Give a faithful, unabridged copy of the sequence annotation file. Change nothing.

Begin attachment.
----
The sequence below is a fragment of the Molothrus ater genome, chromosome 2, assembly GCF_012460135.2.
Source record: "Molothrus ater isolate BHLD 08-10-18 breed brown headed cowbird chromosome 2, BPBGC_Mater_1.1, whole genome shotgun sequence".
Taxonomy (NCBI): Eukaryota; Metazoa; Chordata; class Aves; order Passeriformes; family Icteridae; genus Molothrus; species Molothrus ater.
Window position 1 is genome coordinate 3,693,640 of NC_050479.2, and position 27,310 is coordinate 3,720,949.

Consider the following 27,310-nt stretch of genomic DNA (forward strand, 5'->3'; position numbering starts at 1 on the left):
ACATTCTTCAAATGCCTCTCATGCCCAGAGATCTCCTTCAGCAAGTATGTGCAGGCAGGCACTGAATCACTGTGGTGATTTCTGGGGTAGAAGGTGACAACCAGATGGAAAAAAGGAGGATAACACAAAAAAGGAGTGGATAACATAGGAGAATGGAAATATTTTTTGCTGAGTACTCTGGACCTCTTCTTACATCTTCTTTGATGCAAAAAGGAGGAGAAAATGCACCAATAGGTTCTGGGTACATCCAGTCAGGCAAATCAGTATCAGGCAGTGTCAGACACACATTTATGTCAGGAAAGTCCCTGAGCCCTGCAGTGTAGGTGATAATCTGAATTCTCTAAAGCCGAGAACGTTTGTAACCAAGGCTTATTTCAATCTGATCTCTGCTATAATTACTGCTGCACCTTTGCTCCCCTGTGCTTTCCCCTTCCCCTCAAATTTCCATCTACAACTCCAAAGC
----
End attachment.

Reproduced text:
The sequence below is a fragment of the Molothrus ater genome, chromosome 2, assembly GCF_012460135.2.
Source record: "Molothrus ater isolate BHLD 08-10-18 breed brown headed cowbird chromosome 2, BPBGC_Mater_1.1, whole genome shotgun sequence".
Taxonomy (NCBI): Eukaryota; Metazoa; Chordata; class Aves; order Passeriformes; family Icteridae; genus Molothrus; species Molothrus ater.
Window position 1 is genome coordinate 3,693,640 of NC_050479.2, and position 27,310 is coordinate 3,720,949.

Consider the following 27,310-nt stretch of genomic DNA (forward strand, 5'->3'; position numbering starts at 1 on the left):
ACATTCTTCAAATGCCTCTCATGCCCAGAGATCTCCTTCAGCAAGTATGTGCAGGCAGGCACTGAATCACTGTGGTGATTTCTGGGGTAGAAGGTGACAACCAGATGGAAAAAAGGAGGATAACACAAAAAAGGAGTGGATAACATAGGAGAATGGAAATATTTTTTGCTGAGTACTCTGGACCTCTTCTTACATCTTCTTTGATGCAAAAAGGAGGAGAAAATGCACCAATAGGTTCTGGGTACATCCAGTCAGGCAAATCAGTATCAGGCAGTGTCAGACACACATTTATGTCAGGAAAGTCCCTGAGCCCTGCAGTGTAGGTGATAATCTGAATTCTCTAAAGCCGAGAACGTTTGTAACCAAGGCTTATTTCAATCTGATCTCTGCTATAATTACTGCTGCACCTTTGCTCCCCTGTGCTTTCCCCTTCCCCTCAAATTTCCATCTACAACTCCAAAGC